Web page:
English| Français

Why Organise a Religious Leaders Panel?

A “How To” Guide for Organizing a Religious Leaders Panel

Why Organise a Religious Leaders Panel?

In their teaching of undergraduate courses on the sociology of religion at the University of New Brunswick, Nancy Nason-Clark and Cathy Holtmann have found that including a religious leader’s panel as part of the course can achieve several ends.

It provides students the opportunity to meet with religious leaders in their community. At least half of the students have no religious affiliation and most of those that have one have only interacted with people from their own religious group. Students, like many in Canadian society, have stereotypes about religious people and clergy. The experiences involved in organising a religious leaders panel can help to break down these stereotypes in ways that cannot happen simply through reading texts or listening to lectures.

Students can learn how to ask pertinent questions to religious leaders in order to obtain information that is relevant to the event's objectives. Asking good questions in a public forum is similar to asking good questions in a personal interview – it takes preparation. Teaching the process of formulating good questions may require several classes but this will offer the students valuable research and social skills.

A forum involving local religious leaders helps in developing a relationship between the university and the community. Through inviting religious leaders to speak about questions that interest university students, they will learn to respond to the information needs of those outside their religious groups. University instructors and students will learn about the practices and attitudes of contemporary religious groups as well as the challenges that they face. Introducing new local religious leaders or groups can lead to further collaboration as well as a widening of a scholar’s research network.

 Steps in Organising a Religious Leaders Panel

Decide on a clear focus for the panel before you approach religious leaders to participate. The focus might be an overview of basic beliefs and practices; it might be the theme of a workshop or conference; or it might be the subject of a film or documentary. You will need an idea of what you would like the religious leaders to talk about and it should draw on their expertise.

Decide which leaders you want to invite based on information from your own research networks or from people that you trust. Not all religious leaders are good representatives of their groups or good public speakers. Some religious leaders cannot engage in respective dialogue with people from other faith groups. Keep in mind that any particular faith tradition is diverse therefore, religious leaders can be invited to represent internal diversity among Muslims, Jews, or Christians, for example. Having four to five participants on a panel discussion is ideal.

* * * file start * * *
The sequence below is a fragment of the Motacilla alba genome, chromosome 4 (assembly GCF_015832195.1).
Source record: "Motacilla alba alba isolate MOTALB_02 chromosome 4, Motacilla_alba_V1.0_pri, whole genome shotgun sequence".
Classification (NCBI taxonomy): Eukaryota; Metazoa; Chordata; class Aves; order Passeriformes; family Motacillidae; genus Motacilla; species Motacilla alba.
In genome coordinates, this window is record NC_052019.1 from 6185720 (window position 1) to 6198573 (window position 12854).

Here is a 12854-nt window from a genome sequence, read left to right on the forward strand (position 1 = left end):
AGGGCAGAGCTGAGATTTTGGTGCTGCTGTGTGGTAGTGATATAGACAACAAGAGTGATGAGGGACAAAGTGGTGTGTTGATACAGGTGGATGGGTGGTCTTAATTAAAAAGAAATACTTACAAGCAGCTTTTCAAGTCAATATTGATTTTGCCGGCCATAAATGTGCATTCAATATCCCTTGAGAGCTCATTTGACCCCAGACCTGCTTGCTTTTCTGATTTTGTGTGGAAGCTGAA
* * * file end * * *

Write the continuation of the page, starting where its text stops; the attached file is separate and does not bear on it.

Set a date and time for the panel. Your students will need some class time to familiarize themselves with basic aspects of religion. This will enable them to prepare good questions. The entire event should not last longer than two hours.

Contact the religious leaders well in advance of the panel date. Like you, religious leaders have busy lives and full calendars, and need ample notice (months not weeks) in order to participate in an event. If you want to organise a religious leader’s panel near the end of a course, invite the leaders prior to the start of the semester or during the first week of classes.  

Once leaders have accepted to participate in the panel discussion, provide them with clear information about all aspects of the event. This can be done with the initial contact, but you will also want to provide this information in writing (usually via email). We have found that it helps to begin a forum with leaders each taking about five minutes to make prepared comments in relation to the focus of the event. Like university professors, religious leaders like to speak to a captive audience, so make sure you are clear about how long you want them to speak and how long the question period and discussion will last. Advise the leaders that the students will be asking them questions that they have prepared.

Give the leaders information about the other panel participants and the characteristics of the audience. Indicate if it is a first year undergraduate class or a graduate seminar. If you plan on recording the panel, you will need to inform the leaders and get their consent.

A couple of weeks before the event, contact the leaders by phone or email and remind them of their commitment to participate. Offer them details about the start time and the room location.